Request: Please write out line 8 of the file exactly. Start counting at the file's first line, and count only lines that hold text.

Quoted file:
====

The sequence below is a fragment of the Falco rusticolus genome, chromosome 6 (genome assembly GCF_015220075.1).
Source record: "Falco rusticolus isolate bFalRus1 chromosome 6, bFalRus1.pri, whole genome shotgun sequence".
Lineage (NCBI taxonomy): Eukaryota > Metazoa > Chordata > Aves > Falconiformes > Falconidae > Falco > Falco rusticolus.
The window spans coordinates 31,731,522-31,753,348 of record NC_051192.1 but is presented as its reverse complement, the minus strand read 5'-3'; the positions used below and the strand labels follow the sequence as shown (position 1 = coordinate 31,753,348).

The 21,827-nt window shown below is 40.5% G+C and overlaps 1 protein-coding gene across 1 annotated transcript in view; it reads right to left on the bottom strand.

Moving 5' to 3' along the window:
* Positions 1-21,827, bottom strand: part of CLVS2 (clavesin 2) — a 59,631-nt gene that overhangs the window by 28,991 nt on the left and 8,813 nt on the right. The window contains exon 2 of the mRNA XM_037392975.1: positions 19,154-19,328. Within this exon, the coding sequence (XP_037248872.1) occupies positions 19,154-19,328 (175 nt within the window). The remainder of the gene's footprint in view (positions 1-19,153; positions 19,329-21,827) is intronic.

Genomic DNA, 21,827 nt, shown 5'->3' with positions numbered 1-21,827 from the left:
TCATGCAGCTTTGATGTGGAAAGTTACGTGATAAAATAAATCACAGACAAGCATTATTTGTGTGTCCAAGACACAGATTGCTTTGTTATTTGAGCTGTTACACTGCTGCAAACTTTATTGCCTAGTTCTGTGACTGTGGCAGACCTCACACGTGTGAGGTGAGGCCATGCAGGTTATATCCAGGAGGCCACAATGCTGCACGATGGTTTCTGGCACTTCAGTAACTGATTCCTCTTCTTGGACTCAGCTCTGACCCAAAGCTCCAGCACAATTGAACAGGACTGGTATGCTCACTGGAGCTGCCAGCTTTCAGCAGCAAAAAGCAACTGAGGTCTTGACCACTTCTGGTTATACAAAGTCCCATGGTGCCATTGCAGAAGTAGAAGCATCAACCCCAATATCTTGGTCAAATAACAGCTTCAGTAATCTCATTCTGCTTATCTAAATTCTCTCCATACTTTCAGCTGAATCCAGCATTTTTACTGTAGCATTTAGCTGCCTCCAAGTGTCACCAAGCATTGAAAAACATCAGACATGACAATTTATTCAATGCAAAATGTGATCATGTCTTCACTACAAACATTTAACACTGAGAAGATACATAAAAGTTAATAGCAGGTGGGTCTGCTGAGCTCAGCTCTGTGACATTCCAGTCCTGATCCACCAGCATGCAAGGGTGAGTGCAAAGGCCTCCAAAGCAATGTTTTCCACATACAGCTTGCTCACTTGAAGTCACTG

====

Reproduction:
Genomic DNA, 21,827 nt, shown 5'->3' with positions numbered 1-21,827 from the left: